Help! TU81 Plus tape drive problems.

From: Tony Duell <>
Date: Tue Aug 17 16:48:10 2004

> (I sent this from the wrong email address last night...oops!)
> So, I was hoping to find some sort of manual (any kind) for my TU-81+
> via google, but have failed.
> So, my TU-81+ doesn't want to power up. I've found the "hidden" power
> switch under the cover that I've flipped back and forth a couple of
> times, I've made sure the 110/220V jumper was set properly (110V), and
> tried different power cords, all to no avail. (I've bypassed the power
> controller in the rack and directly hooked the drive to an outlet.)
> The power supply "sounds" like it's getting some power when I plug it
> in, as I hear a small arc, presumably charging up some capacitors.
> However, the fan doesn't start up, and none of the front panel lights.
> Does anyone have any suggestions of where to go next? (Tony? :) I
> could just start pulling it apart and going through it, but I prefer to
> have some direction before I do that.

Since you've taken my name in vaio, I'd better reply :-). However, I've
never been inside a TU81+ (or a TU81 for that matter), so this is going
to be somewhat general.

I am going to assume ti's a switch-mode PSU and that it's somewhat
separate from the rest of the machine. In which case I'd start by
indentifying the output connections (it should be fairly easy to find at
least the ground and +5V lines, maybe +/-12V as well). I'd then check
those with a voltemter with the thing powered up -- with SMPSUs if one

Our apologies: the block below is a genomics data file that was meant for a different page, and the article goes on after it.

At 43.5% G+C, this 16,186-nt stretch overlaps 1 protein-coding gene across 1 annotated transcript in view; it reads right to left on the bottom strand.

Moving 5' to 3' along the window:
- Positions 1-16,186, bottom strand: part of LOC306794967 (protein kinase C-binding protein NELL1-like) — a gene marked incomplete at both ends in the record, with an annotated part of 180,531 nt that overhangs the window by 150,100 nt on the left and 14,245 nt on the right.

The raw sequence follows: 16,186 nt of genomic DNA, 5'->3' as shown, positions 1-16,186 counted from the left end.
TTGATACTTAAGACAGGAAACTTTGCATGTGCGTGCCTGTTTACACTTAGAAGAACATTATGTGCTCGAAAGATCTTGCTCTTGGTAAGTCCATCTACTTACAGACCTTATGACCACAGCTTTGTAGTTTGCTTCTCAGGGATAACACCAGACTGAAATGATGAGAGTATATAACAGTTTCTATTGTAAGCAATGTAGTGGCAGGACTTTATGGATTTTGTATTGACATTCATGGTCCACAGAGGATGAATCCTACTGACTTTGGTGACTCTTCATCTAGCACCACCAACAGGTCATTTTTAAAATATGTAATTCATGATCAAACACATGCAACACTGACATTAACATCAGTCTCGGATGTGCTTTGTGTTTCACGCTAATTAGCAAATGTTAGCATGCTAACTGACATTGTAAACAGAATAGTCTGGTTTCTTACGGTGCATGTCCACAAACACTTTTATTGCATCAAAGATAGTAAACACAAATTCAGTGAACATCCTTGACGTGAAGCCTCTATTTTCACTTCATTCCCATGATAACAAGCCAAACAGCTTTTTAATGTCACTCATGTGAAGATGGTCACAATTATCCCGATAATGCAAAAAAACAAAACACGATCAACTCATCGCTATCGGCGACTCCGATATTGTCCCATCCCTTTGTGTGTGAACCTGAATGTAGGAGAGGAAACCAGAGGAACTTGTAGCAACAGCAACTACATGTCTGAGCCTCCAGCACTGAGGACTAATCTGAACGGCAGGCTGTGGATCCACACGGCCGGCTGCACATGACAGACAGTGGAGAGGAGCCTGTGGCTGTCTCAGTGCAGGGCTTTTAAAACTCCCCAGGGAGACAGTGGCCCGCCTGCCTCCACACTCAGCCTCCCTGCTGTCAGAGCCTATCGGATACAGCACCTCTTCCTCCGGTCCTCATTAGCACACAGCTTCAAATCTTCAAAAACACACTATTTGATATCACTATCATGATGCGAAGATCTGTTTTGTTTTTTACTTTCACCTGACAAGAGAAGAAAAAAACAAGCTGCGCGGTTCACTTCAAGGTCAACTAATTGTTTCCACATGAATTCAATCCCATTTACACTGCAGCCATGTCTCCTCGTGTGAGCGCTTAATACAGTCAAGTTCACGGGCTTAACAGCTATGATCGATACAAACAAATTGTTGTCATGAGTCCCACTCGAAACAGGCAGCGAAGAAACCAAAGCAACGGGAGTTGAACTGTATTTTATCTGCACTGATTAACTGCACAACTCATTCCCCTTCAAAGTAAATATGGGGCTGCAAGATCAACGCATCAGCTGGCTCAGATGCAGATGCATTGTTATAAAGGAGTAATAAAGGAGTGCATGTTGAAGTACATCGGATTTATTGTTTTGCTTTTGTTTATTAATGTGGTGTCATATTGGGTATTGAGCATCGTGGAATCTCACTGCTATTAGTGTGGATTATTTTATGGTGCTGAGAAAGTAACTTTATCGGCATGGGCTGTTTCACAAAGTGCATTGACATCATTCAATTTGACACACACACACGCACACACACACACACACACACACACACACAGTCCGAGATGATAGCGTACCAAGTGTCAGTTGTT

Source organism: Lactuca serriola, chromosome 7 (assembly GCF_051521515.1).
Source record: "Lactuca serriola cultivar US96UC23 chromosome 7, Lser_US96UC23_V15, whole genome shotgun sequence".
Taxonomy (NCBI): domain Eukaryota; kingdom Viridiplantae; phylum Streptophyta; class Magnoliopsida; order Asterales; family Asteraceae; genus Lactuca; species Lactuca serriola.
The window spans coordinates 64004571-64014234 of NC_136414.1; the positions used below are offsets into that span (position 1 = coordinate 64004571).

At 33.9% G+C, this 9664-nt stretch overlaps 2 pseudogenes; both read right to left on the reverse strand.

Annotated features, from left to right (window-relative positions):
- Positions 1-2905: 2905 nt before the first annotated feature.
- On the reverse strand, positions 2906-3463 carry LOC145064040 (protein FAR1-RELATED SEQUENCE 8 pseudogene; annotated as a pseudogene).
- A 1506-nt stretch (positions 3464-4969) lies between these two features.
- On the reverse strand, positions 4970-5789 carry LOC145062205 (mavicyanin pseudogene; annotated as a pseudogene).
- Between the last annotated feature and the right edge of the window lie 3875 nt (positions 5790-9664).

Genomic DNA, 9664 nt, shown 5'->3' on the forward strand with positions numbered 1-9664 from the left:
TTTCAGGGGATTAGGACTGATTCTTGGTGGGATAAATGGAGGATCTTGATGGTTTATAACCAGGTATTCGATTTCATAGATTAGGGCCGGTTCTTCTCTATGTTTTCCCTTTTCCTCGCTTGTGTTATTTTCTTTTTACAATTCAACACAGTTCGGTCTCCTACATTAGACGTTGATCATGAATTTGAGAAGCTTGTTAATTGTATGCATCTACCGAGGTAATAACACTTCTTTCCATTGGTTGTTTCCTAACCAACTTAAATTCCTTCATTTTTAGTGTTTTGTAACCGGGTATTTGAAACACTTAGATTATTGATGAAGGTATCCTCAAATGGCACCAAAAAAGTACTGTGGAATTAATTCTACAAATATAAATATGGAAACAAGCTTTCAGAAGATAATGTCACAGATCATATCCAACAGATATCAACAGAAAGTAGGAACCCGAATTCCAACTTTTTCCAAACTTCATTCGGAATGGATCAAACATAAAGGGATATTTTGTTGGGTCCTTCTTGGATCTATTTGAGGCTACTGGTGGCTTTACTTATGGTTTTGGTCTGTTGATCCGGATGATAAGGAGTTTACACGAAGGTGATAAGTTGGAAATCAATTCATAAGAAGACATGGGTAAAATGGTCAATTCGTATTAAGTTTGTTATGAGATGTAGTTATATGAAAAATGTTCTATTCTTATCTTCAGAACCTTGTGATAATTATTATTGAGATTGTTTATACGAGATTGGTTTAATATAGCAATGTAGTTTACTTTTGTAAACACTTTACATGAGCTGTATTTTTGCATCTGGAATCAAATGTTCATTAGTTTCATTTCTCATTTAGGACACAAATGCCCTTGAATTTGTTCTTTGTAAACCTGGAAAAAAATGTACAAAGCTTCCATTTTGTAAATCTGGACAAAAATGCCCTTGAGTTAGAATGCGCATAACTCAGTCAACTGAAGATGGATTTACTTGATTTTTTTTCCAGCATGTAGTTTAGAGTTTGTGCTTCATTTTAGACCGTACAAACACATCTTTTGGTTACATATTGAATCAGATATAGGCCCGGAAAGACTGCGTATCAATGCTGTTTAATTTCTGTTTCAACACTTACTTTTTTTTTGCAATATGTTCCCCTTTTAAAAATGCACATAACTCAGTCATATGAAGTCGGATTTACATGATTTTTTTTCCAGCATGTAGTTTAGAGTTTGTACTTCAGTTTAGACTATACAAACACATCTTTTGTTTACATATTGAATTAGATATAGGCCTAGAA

output is there and correct, generally the others are OK too, so you
don't need to check all of them, at least not at this stage.

Assuming the PSU is dead, I'd then disconnect the outputs and put dummy
loads (car bulbs, for example) on the main outputs. If it works then,
you've got some short or other overlaod in the rest of the machine. I
think this is unlikely, since that normally causes the PSU to 'tweet' as
it starts up and shuts down repeatedly.

OK, now we know there's a real PSU problem. Pull the plug, and check the
voltage across the mains smoothinc capacitors (these will be large-ish
electrolytics, around 200V rating). If the chopper isn't running but
there are no other problems, it's not unheard-of for these to remain
charged, and they _will_ throw you across the room, even with the thing
unplugged. However, if they are charged, then it means that the mains
input circuit is working.

Most likely the input circuit, in 110V mode, is a voltage doubler using
the 2 caps in series and 2 diodes from a bridge rectifier (either 4
discrete diodes or a bridge rectifier module). You should be able to
indentify the +ve and -ve ouputs of this circuit. Clip a voltmeter across
these points (don't hand-hold the probes, you are working with rectified
live mains which _will_ kill you) and power up. You're looking for about
350V DC here.

If that's working, unplug again, and let things discharge. Now identify
the chopper transistor (a power transistor or mosfet on the mains side of
the PSU) and test it. Maybe it's open (unlikely).

Then look for a resistor of a few hundred k ohms (or a couple in series)
from the +ve side of the output of the doubler to some point in the
choppper control circuit. Check it. THis is the startup resistor and
often causes the problem you're having. If it's open, replace it with a
resistor that will stand a few hundred volts (many small resistors won't,
take care).

Then come back here and let us (me?) know what you've found.

Received on Tue Aug 17 2004 - 16:48:10 BST

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